In a move that could help save the proposed Walt Disney Concert Hall from being shelved, Atlantic Richfield Co. last week announced it will donate $10 million to the $265 million downtown L.A. project.
"We see it as an investment in the future of L.A., in the heart of L.A. It will be an architectural landmark befitting the next century," said Mike Bowlin, chairman and chief executive of Arco.
Arco's contribution keeps the project's fundraising program on track. Disney Hall leaders have a goal to raise $52 million by June 30 the most immediate of several funding milestones that were established in response to L.A. County's threat to dump the project because of construction delays and increasing cost estimates.
The next goals established by the fundraising program are $89 million by December 1997 and $142 million by December 1998.
The fundraising campaign headed by Mayor Richard Riordan and Eli Broad, chairman and CEO of SunAmerica Inc. is still $17 million short of its June 30 goal and about $114 million short of the total needed for the project.
Leaders of the campaign nonetheless are optimistic.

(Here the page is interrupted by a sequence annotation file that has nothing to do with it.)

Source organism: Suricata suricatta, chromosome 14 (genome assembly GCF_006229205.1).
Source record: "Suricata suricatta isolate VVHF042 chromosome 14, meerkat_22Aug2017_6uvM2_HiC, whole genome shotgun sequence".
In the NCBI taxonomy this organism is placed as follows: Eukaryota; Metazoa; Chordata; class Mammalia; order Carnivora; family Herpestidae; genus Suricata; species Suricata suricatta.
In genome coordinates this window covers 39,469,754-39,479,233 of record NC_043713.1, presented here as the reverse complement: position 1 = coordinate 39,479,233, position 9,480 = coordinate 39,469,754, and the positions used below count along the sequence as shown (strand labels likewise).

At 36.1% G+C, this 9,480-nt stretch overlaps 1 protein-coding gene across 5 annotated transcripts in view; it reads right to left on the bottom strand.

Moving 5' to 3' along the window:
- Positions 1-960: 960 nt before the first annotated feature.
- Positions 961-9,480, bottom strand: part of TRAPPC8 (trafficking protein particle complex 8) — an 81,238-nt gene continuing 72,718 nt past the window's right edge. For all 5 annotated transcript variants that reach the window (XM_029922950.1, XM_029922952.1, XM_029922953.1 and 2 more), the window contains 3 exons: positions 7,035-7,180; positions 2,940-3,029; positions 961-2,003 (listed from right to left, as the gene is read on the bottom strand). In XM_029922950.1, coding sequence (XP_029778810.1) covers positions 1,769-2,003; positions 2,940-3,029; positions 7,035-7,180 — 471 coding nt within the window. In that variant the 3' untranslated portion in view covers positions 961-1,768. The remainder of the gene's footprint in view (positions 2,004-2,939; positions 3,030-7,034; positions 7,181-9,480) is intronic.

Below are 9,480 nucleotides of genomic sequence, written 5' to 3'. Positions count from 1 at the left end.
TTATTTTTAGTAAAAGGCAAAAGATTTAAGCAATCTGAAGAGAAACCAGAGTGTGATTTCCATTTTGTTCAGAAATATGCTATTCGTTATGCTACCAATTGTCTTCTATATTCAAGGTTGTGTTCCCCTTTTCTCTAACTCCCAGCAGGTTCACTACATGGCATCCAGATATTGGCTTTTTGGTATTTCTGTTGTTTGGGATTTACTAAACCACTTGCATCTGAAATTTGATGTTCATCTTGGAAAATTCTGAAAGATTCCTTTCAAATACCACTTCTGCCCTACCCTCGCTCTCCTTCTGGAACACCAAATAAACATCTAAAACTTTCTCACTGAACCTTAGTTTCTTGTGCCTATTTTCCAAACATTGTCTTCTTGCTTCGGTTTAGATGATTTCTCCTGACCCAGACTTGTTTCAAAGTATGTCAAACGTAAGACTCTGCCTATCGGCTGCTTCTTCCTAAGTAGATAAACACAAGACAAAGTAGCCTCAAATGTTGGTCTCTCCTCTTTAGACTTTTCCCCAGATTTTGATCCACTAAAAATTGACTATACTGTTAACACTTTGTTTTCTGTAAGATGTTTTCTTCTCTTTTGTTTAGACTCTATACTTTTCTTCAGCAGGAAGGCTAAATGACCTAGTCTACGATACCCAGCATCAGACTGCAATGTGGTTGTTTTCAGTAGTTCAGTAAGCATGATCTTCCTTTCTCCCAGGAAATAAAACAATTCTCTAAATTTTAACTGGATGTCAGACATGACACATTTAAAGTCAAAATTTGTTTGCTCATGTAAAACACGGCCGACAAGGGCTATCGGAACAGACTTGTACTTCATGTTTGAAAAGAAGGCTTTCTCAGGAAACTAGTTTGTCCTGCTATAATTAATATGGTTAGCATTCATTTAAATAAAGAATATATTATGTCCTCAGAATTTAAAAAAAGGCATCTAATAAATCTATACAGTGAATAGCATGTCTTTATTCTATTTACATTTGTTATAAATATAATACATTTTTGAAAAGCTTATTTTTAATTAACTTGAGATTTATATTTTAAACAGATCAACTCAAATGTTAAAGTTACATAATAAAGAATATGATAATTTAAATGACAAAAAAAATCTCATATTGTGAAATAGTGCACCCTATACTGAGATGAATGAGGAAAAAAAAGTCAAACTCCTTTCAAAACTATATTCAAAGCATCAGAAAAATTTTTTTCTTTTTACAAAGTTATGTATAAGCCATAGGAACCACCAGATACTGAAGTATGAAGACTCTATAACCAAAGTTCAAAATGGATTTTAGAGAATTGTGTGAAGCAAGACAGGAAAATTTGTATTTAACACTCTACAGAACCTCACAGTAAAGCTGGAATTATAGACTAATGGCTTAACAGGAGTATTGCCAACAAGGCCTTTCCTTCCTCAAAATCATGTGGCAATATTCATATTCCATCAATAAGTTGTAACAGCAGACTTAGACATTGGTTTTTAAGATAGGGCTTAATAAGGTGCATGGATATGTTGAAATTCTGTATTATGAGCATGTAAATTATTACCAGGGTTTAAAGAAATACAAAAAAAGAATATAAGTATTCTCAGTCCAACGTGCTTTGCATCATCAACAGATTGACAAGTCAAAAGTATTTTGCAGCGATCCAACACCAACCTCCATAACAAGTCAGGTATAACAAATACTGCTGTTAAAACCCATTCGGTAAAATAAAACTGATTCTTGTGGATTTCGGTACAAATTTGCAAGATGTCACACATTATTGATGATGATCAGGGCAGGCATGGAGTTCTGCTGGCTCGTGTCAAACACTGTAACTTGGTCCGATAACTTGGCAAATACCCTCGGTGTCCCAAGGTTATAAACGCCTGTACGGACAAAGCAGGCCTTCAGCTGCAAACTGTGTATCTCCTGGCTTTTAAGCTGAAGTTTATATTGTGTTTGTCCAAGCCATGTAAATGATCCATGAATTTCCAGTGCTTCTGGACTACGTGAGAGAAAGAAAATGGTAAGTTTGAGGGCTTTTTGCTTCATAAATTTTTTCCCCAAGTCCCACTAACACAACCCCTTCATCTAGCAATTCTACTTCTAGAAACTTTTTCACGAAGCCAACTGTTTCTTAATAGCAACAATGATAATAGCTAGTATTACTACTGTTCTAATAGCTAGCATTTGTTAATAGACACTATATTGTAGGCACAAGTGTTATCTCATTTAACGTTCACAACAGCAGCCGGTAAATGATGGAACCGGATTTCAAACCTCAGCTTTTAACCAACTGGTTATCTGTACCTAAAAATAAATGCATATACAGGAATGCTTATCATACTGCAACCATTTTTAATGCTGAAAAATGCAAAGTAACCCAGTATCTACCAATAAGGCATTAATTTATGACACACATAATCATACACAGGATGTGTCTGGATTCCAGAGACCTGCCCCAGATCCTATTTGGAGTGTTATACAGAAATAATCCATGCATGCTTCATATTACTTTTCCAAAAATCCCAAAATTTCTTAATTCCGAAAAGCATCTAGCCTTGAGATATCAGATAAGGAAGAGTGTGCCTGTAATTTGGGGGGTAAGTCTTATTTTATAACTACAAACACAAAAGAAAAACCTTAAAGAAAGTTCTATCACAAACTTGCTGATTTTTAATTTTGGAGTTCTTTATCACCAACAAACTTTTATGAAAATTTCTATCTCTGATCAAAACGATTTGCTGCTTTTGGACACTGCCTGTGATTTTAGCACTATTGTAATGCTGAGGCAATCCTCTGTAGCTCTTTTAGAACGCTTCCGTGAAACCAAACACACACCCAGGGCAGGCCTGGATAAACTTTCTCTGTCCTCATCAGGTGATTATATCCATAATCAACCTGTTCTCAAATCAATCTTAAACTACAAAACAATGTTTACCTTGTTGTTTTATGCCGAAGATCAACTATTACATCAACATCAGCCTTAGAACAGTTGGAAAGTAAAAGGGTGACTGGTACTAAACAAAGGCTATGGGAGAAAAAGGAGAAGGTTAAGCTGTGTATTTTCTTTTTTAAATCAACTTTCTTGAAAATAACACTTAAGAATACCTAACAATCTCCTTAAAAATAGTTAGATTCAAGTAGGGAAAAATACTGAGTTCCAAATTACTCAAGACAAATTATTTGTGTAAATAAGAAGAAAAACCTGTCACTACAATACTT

"The cost to complete from where it stands today is $150 million to $170 million," said Broad. "Today, we have $35.75 million raised. Add the Disney family contribution and what's in the bank another $63.5 million and we have 60 to 65 percent of what we need."
The ambitious project which Riordan said "will be the greatest concert hall in the world" has been designed by architect Frank Gehry.
Gehry has envisioned the project to be comprised of a main hall designed to be a series of curved surfaces wrapped around the entire building and covered in Italian limestone and stainless steel or titanium. The ceiling and walls of the 2,380-seat hall would be made of hardwood. Smaller buildings including a small theater and two amphitheaters and gardens and plazas would surround the main building.
Lisa Steen Proctor
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